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Do Not Close Newtown Middle School
By Lynn Edwards

Published: November 7, 2016

Editor’s note: The online version of this letter has been updated to reflect facts more accurately as received by the writer since its original submission.

To the Editor:

Regarding the consideration of closing Newtown Middle School, I am concerned with being fiscally responsible as a Town at the same time as providing as best as possible for the education of our community’s children.

Our district is already more than halfway through its projected enrollment decline; enrollment peaked in 2006-7 and is projected to be lowest in 2023-24, only 7 years from now. Projected enrollment (trending toward high not medium estimates, with real data from this year) indicates that if NMS is closed, the district will need increased space as soon as 2026-27, only 8 years from possibly closing NMS in 2018-19. If NMS closes, the estimated reduction to a $10,000 tax bill is $50 in the first year and $100 in subsequent years – nearly negligible short-term savings. It is critical to understand also that this limited cost/savings analysis fails to address some very significant costs to taxpayers. These costs are from (1) if the building is returned to the Town, maintenance and renovation/re-purposing, along with future costs of adding onto an existing or building a new school in approximately 10 years; or (2) if the building is retained by the district, maintenance and future renovations to reopen it in approximately 10 years. Closing Newtown Middle School simply does not even make any financial sense at this time.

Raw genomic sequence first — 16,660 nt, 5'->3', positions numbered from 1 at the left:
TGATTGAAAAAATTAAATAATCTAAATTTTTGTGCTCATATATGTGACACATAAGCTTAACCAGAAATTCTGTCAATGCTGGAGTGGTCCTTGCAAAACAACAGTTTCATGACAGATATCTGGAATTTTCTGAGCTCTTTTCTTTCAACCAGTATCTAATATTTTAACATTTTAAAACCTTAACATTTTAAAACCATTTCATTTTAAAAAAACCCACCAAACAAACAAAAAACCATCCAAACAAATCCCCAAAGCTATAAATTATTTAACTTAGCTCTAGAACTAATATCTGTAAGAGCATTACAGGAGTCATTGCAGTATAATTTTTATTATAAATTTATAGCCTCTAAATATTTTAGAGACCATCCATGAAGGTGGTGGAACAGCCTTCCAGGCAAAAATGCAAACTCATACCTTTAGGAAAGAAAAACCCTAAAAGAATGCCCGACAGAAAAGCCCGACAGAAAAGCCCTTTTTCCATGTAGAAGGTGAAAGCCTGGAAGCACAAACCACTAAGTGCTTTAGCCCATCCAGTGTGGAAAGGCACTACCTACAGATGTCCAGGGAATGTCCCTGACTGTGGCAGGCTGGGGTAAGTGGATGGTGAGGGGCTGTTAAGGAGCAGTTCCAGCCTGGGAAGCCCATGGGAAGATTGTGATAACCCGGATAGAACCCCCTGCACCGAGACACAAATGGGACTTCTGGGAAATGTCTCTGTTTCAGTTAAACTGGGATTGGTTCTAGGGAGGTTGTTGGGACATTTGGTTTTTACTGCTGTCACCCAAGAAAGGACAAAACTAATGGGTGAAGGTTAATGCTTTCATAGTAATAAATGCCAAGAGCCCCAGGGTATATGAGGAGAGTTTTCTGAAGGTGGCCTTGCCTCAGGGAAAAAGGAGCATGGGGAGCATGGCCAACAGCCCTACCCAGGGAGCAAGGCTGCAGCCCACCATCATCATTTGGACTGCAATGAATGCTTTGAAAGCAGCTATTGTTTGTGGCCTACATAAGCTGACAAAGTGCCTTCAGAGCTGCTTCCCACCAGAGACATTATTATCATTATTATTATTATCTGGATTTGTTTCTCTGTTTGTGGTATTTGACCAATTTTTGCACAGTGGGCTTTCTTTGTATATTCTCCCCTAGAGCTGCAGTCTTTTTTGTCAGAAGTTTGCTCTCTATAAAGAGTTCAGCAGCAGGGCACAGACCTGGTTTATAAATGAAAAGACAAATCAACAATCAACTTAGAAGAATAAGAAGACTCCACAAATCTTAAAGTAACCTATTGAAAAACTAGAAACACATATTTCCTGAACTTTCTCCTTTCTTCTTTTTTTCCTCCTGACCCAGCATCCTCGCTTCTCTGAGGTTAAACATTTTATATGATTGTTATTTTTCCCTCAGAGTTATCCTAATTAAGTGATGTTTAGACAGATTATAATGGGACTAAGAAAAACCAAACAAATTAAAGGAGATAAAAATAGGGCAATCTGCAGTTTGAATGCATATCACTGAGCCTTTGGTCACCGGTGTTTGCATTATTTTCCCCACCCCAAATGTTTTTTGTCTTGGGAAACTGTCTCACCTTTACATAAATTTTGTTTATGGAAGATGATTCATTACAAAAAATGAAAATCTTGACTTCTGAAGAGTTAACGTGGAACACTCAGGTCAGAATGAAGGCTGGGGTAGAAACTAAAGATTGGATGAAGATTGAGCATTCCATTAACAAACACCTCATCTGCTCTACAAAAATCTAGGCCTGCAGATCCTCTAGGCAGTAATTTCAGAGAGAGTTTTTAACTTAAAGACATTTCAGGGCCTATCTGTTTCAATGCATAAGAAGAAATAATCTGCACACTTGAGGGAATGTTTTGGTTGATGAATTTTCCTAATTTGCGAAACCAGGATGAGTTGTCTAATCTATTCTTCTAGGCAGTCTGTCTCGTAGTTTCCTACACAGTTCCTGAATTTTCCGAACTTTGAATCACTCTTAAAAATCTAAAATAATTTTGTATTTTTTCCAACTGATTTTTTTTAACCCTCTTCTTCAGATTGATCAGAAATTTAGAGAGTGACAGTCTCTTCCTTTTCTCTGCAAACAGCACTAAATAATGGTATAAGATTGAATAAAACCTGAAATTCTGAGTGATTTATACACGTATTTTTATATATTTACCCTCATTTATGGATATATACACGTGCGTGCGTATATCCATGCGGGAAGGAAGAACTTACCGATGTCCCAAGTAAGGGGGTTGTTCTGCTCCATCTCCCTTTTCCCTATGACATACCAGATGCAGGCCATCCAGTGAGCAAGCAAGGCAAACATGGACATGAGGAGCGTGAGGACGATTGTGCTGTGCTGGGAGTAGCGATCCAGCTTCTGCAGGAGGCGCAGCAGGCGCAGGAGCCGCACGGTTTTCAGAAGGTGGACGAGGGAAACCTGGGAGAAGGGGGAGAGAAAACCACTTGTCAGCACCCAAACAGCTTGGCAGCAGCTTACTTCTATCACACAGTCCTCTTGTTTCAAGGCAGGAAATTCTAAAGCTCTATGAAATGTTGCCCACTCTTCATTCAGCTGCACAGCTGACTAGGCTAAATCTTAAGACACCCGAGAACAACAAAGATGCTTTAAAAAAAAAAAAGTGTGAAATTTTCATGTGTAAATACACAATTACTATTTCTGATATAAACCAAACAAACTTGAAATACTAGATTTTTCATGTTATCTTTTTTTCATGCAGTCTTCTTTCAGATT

Separate from financial considerations, and in my opinion most important, are the needs of our students. Middle schools exist across our nation for an important reason. Young adolescents are neither simply older elementary school students nor younger high school students. The actual physical and hormonal changes of puberty have a profound impact upon the cognitive, social, and emotional lives of adolescents, and the changes during that time benefit from a unique educational community. I suggest it speaks for itself that, when asked about research on grade 8-12 models at the October 26 community forum, Superintendent Erardi pointed out that “there are very few models of 8-12.” I oppose closing NMS because I believe the proposed change – which would separate grades 7 and 8 from each other, house 7th graders down with younger grades, and move 8th graders to the high school building to be a single grade of middle schoolers housed with high school students – will be detrimental to the growth, development, and success of most students in those middle grades. I don’t believe the possible short term savings for taxpayers, if even any, will outweigh the significant negative impact on our children with this particular grade reconfiguration of 5-7 and 8-12.

The Board of Education will make this decision as our elected representatives, potentially as soon as November 15. Residents can communicate opinions by emailing them at newtownboe@newtown.k12.ct.us. I urge the BOE – choose what’s best for both our town and our students in both the short and long term, and do not close Newtown Middle School.

 

Respectfully,
Lynn Edwards
3 Sand Hill Road, Sandy Hook         November 7, 2016

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